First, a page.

Norway Seeks to Quit Joint Renewable Subsidy System With Sweden

Norway is seeking to leave a joint system with Sweden to subsidize renewable energy when the program closes to new entrants in 2020 and 2021.

Norway joined the Swedish market-based electricity certificates system for subsidies in 2012 with the joint goal of adding 28.4 terawatt-hours of renewable generation by 2020. Since then renewable units with an average annual production of almost 14 terawatt-hours has been built in the two countries, 84 percent of them in Sweden.

With prices in the certificates market dropping to a record low earlier this year and Nordic year ahead power prices falling 56 percent below 20 euros per megawatt-hour since 2012, not only renewable investors are struggling in Norway also it’s dominant hydro producers is facing shrinking margins. By ending subsidies, promoting more export cables abroad and simplifying administration for new permits government seeks to improve market conditions for all producers.

“The government wants to prevent the value of our existing renewable production to weaken and will not introduce any new targets under the certificate system,” it said e-mailed statement.

Sweden wants to continue to subsidize growth of renewable generation beyond 2020 and has asked its energy agency to look into if it can extend the current system without Norway, energy minister Ibrahim Baylan said by phone on Friday. A report is to presented in October and enter into the discussion with other political parties about Sweden’s energy future, he added.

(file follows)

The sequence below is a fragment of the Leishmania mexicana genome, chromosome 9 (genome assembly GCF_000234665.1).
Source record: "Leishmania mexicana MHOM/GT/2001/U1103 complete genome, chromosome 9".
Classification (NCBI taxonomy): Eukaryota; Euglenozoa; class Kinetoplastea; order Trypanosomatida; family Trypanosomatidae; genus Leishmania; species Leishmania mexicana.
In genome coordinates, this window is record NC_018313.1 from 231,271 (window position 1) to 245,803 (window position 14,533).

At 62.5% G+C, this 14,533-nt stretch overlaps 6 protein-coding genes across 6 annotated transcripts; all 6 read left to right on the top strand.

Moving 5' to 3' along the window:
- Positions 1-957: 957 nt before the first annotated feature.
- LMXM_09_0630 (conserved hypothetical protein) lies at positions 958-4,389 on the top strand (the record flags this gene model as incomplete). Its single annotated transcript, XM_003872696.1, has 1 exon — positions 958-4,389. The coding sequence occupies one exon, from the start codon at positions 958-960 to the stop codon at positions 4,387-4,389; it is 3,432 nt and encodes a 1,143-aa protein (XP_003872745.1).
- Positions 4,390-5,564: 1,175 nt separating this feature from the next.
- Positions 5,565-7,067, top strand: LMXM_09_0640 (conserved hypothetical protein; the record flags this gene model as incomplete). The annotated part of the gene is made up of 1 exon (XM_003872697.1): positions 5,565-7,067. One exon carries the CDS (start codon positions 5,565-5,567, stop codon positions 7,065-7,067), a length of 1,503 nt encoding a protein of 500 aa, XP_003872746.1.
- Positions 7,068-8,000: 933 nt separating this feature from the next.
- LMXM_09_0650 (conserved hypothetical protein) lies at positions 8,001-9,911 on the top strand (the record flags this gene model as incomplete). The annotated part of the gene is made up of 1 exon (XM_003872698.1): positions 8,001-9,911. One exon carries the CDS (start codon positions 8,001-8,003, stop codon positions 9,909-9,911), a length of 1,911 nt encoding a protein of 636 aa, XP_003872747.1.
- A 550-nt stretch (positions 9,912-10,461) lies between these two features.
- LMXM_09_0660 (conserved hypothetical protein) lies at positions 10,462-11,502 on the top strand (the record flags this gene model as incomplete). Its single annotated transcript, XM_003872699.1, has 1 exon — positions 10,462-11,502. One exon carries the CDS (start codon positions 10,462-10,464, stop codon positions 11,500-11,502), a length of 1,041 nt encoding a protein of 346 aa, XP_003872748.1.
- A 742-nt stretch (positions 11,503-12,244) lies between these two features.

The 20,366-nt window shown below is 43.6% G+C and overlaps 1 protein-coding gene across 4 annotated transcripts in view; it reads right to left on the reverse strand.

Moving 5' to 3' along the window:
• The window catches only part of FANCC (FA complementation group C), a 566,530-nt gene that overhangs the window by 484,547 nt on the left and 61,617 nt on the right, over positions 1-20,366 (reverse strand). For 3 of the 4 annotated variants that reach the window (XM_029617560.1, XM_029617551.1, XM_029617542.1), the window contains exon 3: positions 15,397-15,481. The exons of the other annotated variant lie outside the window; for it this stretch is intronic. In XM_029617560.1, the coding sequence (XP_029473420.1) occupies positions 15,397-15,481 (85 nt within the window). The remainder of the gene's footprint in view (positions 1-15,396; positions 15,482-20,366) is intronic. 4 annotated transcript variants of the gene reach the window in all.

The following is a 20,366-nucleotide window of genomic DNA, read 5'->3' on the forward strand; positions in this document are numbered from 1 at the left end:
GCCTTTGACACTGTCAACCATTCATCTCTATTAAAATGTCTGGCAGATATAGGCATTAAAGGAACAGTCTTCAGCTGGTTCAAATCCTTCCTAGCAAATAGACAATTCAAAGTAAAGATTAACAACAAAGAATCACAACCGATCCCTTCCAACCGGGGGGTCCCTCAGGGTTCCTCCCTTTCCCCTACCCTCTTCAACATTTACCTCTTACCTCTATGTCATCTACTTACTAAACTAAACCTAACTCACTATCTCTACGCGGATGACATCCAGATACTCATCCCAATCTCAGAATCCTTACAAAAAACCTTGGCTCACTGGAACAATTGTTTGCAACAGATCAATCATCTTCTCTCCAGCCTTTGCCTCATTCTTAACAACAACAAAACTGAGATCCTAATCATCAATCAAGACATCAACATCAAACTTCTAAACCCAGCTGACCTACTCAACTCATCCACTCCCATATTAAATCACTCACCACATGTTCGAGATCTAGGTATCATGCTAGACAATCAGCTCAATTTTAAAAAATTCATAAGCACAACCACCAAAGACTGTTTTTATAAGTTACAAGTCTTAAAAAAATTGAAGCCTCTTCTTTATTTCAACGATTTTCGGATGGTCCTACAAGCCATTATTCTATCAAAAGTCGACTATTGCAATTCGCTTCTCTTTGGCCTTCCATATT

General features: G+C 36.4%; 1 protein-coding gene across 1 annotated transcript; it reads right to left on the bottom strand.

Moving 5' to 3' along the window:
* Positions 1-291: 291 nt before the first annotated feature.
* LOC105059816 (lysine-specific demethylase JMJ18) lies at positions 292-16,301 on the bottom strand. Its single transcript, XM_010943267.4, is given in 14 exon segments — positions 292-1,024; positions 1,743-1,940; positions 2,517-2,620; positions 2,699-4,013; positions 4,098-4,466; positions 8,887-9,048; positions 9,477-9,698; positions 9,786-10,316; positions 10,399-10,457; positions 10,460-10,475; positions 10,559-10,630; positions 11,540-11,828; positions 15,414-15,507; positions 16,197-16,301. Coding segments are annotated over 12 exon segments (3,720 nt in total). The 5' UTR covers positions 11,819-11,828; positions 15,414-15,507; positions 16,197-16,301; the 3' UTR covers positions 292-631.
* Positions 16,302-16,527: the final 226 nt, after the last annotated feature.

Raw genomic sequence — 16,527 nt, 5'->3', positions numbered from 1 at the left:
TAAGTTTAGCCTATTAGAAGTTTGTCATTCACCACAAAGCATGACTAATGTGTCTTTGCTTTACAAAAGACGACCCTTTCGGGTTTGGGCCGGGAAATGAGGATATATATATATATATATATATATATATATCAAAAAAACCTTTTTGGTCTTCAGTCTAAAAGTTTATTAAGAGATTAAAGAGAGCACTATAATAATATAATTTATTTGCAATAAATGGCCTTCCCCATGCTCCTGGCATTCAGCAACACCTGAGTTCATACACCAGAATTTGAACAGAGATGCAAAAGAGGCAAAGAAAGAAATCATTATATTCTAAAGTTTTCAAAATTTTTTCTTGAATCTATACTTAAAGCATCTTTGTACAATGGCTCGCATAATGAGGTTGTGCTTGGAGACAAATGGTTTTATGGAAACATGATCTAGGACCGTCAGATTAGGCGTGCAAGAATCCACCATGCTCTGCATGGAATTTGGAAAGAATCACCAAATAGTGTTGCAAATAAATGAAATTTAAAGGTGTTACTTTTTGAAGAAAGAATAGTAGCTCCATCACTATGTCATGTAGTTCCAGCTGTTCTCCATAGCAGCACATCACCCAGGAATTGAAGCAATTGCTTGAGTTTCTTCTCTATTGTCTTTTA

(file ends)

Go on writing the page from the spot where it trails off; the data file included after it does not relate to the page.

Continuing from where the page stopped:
“Compared with Norway’s power system dominated by hydro generation, Sweden is in a different situation with 40 percent nuclear generation that needs to be replaced,” Baylan said.

Norway’s electricity mix is made up of 96 percent hydro and 3 percent wind, according to data from Bloomberg New Energy Finance. Sweden got about 47 percent of its energy production from hydro last year, 34 percent from nuclear and 10 percent from wind, according to lobby group Swedenergy.

Exports from the Nordic region grew 37 percent to 15.9 terawatt-hours in 2015, the majority of which came from Norway and Sweden. Norway plans to build two new inter-connectors to U.K. and Germany by 2021 to further increase exports.

Under their renewable energy agreement, Norway and Sweden give tradable certificates to renewable energy producers for each megawatt-hour they generate for the first 15 years of a unit’s lifetime, so Norway will still support renewable units already in the system until at least 2035.

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